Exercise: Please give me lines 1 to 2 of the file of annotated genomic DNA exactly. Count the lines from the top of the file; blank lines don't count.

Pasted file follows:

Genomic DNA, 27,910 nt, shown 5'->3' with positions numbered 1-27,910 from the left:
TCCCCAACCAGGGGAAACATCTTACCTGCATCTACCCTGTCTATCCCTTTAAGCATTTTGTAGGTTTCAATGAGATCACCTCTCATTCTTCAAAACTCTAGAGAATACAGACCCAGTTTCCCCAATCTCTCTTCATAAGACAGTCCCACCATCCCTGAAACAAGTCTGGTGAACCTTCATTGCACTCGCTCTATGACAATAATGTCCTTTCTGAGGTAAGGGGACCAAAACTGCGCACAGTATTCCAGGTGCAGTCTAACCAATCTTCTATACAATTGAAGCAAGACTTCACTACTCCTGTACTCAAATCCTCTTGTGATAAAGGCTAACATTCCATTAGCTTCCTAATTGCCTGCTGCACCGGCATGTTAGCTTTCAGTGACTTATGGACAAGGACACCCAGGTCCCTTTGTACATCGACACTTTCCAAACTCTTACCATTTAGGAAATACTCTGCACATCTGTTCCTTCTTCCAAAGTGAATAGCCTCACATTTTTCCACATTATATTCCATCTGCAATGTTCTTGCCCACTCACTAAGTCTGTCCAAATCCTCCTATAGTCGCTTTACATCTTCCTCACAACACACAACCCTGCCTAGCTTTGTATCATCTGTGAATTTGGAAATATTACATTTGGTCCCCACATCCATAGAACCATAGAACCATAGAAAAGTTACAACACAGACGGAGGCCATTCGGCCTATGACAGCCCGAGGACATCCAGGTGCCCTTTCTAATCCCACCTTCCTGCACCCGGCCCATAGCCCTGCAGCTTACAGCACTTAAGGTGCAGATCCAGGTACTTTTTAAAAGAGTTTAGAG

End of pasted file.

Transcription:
Genomic DNA, 27,910 nt, shown 5'->3' with positions numbered 1-27,910 from the left:
TCCCCAACCAGGGGAAACATCTTACCTGCATCTACCCTGTCTATCCCTTTAAGCATTTTGTAGGTTTCAATGAGATCACCTCTCATTCTTCAAAACTCTAGAGAATACAGACCCAGTTTCCCCAATCTCTCTTCATAAGACAGTCCCACCATCCCTGAAACAAGTCTGGTGAACCTTCATTGCACTCGCTCTATGACAATAATGTCCTTTCTGAGGTAAGGGGACCAAAACTGCGCACAGTATTCCAGGTGCAGTCTAACCAATCTTCTATACAATTGAAGCAAGACTTCACTACTCCTGTACTCAAATCCTCTTGTGATAAAGGCTAACATTCCATTAGCTTCCTAATTGCCTGCTGCACCGGCATGTTAGCTTTCAGTGACTTATGGACAAGGACACCCAGGTCCCTTTGTACATCGACACTTTCCAAACTCTTACCATTTAGGAAATACTCTGCACATCTGTTCCTTCTTCCAAAGTGAATAGCCTCACATTTTTCCACATTATATTCCATCTGCAATGTTCTTGCCCACTCACTAAGTCTGTCCAAATCCTCCTATAGTCGCTTTACATCTTCCTCACAACACACAACCCTGCCTAGCTTTGTATCATCTGTGAATTTGGAAATATTACATTTGGTCCCCACATCCATAGAACCATAGAACCATAGAAAAGTTACAACACAGACGGAGGCCATTCGGCCTATGACAGCCCGAGGACATCCAGGTGCCCTTTCTAATCCCACCTTCCTGCACCCGGCCCATAGCCCTGCAGCTTACAGCACTTAAGGTGCAGATCCAGGTACTTTTTAAAAGAGTTTAGAG